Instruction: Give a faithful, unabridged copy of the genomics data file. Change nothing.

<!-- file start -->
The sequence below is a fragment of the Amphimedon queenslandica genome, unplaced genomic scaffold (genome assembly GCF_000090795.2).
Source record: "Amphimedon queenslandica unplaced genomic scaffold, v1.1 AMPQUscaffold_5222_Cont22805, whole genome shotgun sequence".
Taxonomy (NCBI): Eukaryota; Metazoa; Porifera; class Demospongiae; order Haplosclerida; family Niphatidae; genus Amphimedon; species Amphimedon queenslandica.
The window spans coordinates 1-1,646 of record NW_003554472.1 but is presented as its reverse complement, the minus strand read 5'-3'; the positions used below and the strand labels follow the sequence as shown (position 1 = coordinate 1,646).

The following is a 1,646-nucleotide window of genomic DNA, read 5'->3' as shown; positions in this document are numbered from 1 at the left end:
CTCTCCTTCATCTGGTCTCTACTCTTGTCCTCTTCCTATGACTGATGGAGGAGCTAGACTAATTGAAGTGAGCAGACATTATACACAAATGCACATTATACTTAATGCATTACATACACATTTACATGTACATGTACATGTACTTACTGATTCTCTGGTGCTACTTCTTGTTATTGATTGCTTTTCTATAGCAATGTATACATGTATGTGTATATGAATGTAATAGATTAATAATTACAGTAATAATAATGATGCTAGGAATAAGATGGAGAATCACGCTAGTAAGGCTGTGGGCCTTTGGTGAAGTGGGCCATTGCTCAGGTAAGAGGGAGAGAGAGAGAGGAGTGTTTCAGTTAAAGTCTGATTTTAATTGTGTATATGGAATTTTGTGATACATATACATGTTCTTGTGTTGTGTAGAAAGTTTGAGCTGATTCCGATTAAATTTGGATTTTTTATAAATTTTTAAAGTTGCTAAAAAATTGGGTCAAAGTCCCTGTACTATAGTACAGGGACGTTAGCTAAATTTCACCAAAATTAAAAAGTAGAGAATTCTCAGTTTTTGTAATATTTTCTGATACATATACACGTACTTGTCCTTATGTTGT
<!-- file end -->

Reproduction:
The sequence below is a fragment of the Amphimedon queenslandica genome, unplaced genomic scaffold (genome assembly GCF_000090795.2).
Source record: "Amphimedon queenslandica unplaced genomic scaffold, v1.1 AMPQUscaffold_5222_Cont22805, whole genome shotgun sequence".
Taxonomy (NCBI): Eukaryota; Metazoa; Porifera; class Demospongiae; order Haplosclerida; family Niphatidae; genus Amphimedon; species Amphimedon queenslandica.
The window spans coordinates 1-1,646 of record NW_003554472.1 but is presented as its reverse complement, the minus strand read 5'-3'; the positions used below and the strand labels follow the sequence as shown (position 1 = coordinate 1,646).

The following is a 1,646-nucleotide window of genomic DNA, read 5'->3' as shown; positions in this document are numbered from 1 at the left end:
CTCTCCTTCATCTGGTCTCTACTCTTGTCCTCTTCCTATGACTGATGGAGGAGCTAGACTAATTGAAGTGAGCAGACATTATACACAAATGCACATTATACTTAATGCATTACATACACATTTACATGTACATGTACATGTACTTACTGATTCTCTGGTGCTACTTCTTGTTATTGATTGCTTTTCTATAGCAATGTATACATGTATGTGTATATGAATGTAATAGATTAATAATTACAGTAATAATAATGATGCTAGGAATAAGATGGAGAATCACGCTAGTAAGGCTGTGGGCCTTTGGTGAAGTGGGCCATTGCTCAGGTAAGAGGGAGAGAGAGAGAGGAGTGTTTCAGTTAAAGTCTGATTTTAATTGTGTATATGGAATTTTGTGATACATATACATGTTCTTGTGTTGTGTAGAAAGTTTGAGCTGATTCCGATTAAATTTGGATTTTTTATAAATTTTTAAAGTTGCTAAAAAATTGGGTCAAAGTCCCTGTACTATAGTACAGGGACGTTAGCTAAATTTCACCAAAATTAAAAAGTAGAGAATTCTCAGTTTTTGTAATATTTTCTGATACATATACACGTACTTGTCCTTATGTTGT